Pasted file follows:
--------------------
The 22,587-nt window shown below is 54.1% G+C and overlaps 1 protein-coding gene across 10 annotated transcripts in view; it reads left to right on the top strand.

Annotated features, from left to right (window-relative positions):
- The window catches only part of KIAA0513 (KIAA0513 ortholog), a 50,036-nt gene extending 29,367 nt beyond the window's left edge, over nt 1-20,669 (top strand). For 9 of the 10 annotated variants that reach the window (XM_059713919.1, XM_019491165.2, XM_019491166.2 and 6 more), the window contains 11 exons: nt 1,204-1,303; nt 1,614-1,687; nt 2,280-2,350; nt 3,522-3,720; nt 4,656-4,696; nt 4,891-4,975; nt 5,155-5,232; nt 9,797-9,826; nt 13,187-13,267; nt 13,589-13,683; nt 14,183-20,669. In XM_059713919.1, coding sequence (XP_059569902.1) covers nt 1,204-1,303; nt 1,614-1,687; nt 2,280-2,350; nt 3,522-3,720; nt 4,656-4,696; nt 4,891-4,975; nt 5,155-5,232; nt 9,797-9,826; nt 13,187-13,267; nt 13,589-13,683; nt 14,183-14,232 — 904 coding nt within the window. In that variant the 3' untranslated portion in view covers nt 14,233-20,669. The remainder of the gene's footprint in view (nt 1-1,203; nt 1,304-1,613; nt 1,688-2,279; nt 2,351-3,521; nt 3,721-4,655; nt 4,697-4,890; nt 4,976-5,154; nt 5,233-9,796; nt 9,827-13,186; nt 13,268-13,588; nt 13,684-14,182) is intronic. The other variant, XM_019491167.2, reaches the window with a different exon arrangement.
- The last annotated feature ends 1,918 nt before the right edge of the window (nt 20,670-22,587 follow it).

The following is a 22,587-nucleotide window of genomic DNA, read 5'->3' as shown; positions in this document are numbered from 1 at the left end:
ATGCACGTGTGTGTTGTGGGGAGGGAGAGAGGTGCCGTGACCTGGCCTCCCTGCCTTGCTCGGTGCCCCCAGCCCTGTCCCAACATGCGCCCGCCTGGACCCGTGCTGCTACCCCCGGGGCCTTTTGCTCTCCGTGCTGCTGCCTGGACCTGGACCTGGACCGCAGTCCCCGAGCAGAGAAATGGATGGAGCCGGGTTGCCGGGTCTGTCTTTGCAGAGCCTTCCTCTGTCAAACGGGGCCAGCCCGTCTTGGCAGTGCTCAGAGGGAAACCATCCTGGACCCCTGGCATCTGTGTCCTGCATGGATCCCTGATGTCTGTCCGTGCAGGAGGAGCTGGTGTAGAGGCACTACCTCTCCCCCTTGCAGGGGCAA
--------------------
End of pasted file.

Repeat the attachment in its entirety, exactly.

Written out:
The 22,587-nt window shown below is 54.1% G+C and overlaps 1 protein-coding gene across 10 annotated transcripts in view; it reads left to right on the top strand.

Annotated features, from left to right (window-relative positions):
- The window catches only part of KIAA0513 (KIAA0513 ortholog), a 50,036-nt gene extending 29,367 nt beyond the window's left edge, over nt 1-20,669 (top strand). For 9 of the 10 annotated variants that reach the window (XM_059713919.1, XM_019491165.2, XM_019491166.2 and 6 more), the window contains 11 exons: nt 1,204-1,303; nt 1,614-1,687; nt 2,280-2,350; nt 3,522-3,720; nt 4,656-4,696; nt 4,891-4,975; nt 5,155-5,232; nt 9,797-9,826; nt 13,187-13,267; nt 13,589-13,683; nt 14,183-20,669. In XM_059713919.1, coding sequence (XP_059569902.1) covers nt 1,204-1,303; nt 1,614-1,687; nt 2,280-2,350; nt 3,522-3,720; nt 4,656-4,696; nt 4,891-4,975; nt 5,155-5,232; nt 9,797-9,826; nt 13,187-13,267; nt 13,589-13,683; nt 14,183-14,232 — 904 coding nt within the window. In that variant the 3' untranslated portion in view covers nt 14,233-20,669. The remainder of the gene's footprint in view (nt 1-1,203; nt 1,304-1,613; nt 1,688-2,279; nt 2,351-3,521; nt 3,721-4,655; nt 4,697-4,890; nt 4,976-5,154; nt 5,233-9,796; nt 9,827-13,186; nt 13,268-13,588; nt 13,684-14,182) is intronic. The other variant, XM_019491167.2, reaches the window with a different exon arrangement.
- The last annotated feature ends 1,918 nt before the right edge of the window (nt 20,670-22,587 follow it).

The following is a 22,587-nucleotide window of genomic DNA, read 5'->3' as shown; positions in this document are numbered from 1 at the left end:
ATGCACGTGTGTGTTGTGGGGAGGGAGAGAGGTGCCGTGACCTGGCCTCCCTGCCTTGCTCGGTGCCCCCAGCCCTGTCCCAACATGCGCCCGCCTGGACCCGTGCTGCTACCCCCGGGGCCTTTTGCTCTCCGTGCTGCTGCCTGGACCTGGACCTGGACCGCAGTCCCCGAGCAGAGAAATGGATGGAGCCGGGTTGCCGGGTCTGTCTTTGCAGAGCCTTCCTCTGTCAAACGGGGCCAGCCCGTCTTGGCAGTGCTCAGAGGGAAACCATCCTGGACCCCTGGCATCTGTGTCCTGCATGGATCCCTGATGTCTGTCCGTGCAGGAGGAGCTGGTGTAGAGGCACTACCTCTCCCCCTTGCAGGGGCAA